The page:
Monday, October 23
Red Ribbon Week: Wear Red: I Believe in Me: Healthy, Happy and Drug Free
Tuesday, October 24
Red Ribbon Week: Dress Like a Movie Star; Reach for the Stars Not Drugs
Wednesday, October 25
Red Ribbon Week: Wear Mix Matched Clothes: Don’t let Drugs Mix you Up!
Thursday, October 26
Red Ribbon Week: Wear Camo: Be All that You Can Be! Drug Free!
Friday, October 27
As part of our district’s reading workshop program, my fifth grade students are required to read a self-chosen book for thirty minutes each night for homework. As a teacher, I know how vital this reading is to each student’s journey to the place where reading becomes like breathing. As a parent, however, with two children of my own who have this same homework requirement, I know how easy it is to let nightly independent reading fall through the cracks.
Allowing our children to skip independent reading homework is easy, mostly because nobody will know that we skipped it. It’s not like we’re skipping it because we don’t value reading or because we don’t care about our kids. We skip it because we’re busy feeding them, keeping them clean, taking them to soccer practice, watching The Voice with them, and making them empty the dishwasher. It’s because life goes a mile a minute with no breaks, and often something has to give. Why is independent reading the last thing that should give?
Teaching our children to read is a lot like teaching them to drive. Right now I am in the process of teaching my sixteen year old daughter to drive. Recently she and I were on the road, and I noticed my hands were not clutching the dashboard in a death grip. I was actually listening to the radio, and we were having a conversation that did not include interjections. I realized that my daughter had learned the skills of driving. The lessons have worked. Now it’s all about getting her as many hours on the road as we possibly can before she gets that license.
Reading works the same way as driving. By fourth and fifth grade our children are reading – they’ve learned most of the mechanics of the skill. Now, along with modeling, they need as many hours on the road as we can possibly give them so their future education is free of collisions. Expecting our children to learn everything they need to be life-long readers just by instructing them in the skills and strategies of reading, yet giving them no time to practice, is setting them up to struggle. It would be like handing our teens a driver’s license when they finish a classroom driver’s education course, having never put them behind a wheel.
Once I committed to holding my children responsible for their independent reading homework, I found some simple ways to incorporate it into our everyday routines more easily:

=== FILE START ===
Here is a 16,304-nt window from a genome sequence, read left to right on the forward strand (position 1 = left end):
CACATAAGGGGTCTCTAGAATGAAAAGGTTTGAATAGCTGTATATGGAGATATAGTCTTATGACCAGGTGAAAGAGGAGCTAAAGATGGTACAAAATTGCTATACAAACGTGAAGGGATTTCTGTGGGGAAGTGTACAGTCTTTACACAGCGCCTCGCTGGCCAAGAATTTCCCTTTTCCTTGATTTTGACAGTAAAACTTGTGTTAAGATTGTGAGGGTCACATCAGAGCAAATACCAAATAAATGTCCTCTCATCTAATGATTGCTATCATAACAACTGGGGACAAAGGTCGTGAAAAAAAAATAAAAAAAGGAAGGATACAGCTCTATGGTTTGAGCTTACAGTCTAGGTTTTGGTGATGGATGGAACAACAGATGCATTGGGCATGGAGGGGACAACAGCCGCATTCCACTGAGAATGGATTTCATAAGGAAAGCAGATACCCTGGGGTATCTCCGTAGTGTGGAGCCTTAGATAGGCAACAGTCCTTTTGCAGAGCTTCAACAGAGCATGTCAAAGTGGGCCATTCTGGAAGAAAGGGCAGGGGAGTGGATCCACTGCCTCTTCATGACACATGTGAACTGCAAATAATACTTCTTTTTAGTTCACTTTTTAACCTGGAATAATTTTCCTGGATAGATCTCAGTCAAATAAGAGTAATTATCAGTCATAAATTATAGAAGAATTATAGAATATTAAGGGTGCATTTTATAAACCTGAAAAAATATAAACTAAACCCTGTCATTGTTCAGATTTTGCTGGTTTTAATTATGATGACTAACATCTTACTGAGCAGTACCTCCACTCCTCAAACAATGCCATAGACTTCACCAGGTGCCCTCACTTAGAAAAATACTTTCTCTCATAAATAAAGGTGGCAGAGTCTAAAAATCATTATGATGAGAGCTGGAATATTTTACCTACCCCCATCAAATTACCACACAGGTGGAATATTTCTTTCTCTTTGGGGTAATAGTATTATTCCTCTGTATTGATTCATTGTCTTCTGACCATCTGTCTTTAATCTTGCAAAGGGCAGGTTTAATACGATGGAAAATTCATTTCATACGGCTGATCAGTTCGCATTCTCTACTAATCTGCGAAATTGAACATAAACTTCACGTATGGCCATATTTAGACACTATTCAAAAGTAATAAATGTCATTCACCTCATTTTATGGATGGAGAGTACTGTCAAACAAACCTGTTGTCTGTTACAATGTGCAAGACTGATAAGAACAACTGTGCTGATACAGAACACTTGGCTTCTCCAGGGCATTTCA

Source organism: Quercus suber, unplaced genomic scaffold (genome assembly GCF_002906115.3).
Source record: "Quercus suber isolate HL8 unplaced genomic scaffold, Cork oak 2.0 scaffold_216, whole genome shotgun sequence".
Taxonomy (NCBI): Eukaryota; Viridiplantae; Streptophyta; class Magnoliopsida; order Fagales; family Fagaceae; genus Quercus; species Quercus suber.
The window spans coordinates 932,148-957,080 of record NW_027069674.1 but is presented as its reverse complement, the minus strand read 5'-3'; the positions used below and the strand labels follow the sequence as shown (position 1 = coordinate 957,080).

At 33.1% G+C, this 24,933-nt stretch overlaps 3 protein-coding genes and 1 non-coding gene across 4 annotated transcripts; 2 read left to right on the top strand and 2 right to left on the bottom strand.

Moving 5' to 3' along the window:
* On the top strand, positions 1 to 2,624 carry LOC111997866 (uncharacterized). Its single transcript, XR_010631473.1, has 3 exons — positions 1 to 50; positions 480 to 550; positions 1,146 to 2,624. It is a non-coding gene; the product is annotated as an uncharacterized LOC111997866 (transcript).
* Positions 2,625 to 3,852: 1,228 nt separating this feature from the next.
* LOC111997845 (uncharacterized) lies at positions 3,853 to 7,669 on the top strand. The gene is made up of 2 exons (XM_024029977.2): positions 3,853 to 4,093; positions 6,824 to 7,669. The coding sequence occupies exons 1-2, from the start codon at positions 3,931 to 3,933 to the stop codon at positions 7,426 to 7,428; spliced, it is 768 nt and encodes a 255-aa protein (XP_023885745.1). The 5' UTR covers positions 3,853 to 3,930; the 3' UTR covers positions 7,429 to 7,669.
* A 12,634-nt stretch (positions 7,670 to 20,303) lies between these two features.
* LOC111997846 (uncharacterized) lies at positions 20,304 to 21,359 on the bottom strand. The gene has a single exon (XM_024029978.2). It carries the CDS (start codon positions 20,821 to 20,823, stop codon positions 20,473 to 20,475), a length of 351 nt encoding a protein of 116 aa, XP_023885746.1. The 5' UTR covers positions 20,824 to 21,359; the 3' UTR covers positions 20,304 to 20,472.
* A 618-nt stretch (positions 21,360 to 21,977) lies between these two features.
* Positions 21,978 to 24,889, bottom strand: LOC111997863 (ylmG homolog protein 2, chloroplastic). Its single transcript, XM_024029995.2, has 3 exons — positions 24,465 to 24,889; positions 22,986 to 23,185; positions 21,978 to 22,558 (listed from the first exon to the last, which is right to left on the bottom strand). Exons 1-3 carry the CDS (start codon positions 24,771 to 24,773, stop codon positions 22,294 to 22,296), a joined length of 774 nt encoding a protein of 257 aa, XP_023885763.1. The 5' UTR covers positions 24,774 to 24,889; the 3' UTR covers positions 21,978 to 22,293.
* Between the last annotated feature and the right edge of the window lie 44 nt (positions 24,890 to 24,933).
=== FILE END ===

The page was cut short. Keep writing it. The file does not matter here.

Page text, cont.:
Since I have been holding my children accountable for their nightly thirty minutes of reading every night, I have seen a drastic improvement in their reading lives, but also in their attitudes about reading. I know that of all the homework my kids have, the assignment that can most easily be skipped is also the one that will make the biggest impact in both their learning and their lives. Just like nothing will make a young driver safer on the road than practice behind the wheel, nothing will make our readers more scholarly learners than practice behind the pages of a book. By holding them accountable for nightly independent reading, we are steering them to success!
Meg Leventhal is a fifth grade teacher in Lawrence, New Jersey who is passionate about Language Arts instruction. She spends her free time reading, keeping her four children clean and fed, taking them to soccer practice, watching The Voice with them, and making them empty the dishwasher. You can follow her on Twitter @megleventhal.
Parents often ask how they can help their children learn to read; and it’s no wonder that they’re interested in this essential skill. Reading plays an important role in later school success. One study even demonstrates that how well 7-year-olds read predicts their income 35 years later!
Here are 11 practical recommendations for helping preschoolers and school-age students learn to read.
Sometimes, parents are told early teaching is harmful, but it isn’t true. You simply can’t introduce literacy too early. I started reading to my own children on the days they were each born! The “dangers of early teaching” has been a topic of study for more than 100 years, and no one has ever found any convincing evidence of harm. Moreover, there are hundreds of studies showing the benefits of reading to your children when they are young.
You don’t need a Ph.D. to raise a happy, healthy, smart child. Parents have been doing it for thousands of years. Mothers and fathers successfully teach their kids to eat with a spoon, use a potty, keep their fingers out of their noses, and say “please.” These things can be taught pleasantly, or they can be made into a painful chore. Being unpleasant (e.g. yelling, punishing, pressuring) doesn’t work, and it can be frustrating for everyone. This notion applies to teaching literacy, too. If you show your 18-month-old a book and she shows no interest, then put it away and come back to it later. If your child tries to write her name and ends up with a backwards “D,” no problem. No pressure. No hassle. You should enjoy the journey, and so should your child.
Last year, I spent lots of time with our brand new granddaughter, Emily. I drowned her in language. Although “just a baby,” I talked — and sang — to her about everything. I talked about her eyes, nose, ears, mouth, and fingers. I told her all about her family — her mom, dad, and older brother. I talked to her about whatever she did (yawning, sleeping, eating, burping). I talked to her so much that her parents thought I was nuts; she couldn’t possibly understand me yet. But reading is a language activity, and if you want to learn language, you’d better hear it, and eventually, speak it. Too many moms and dads feel a bit dopey talking to a baby or young child, but studies have shown that exposing your child to a variety of words helps in her development of literacy skills.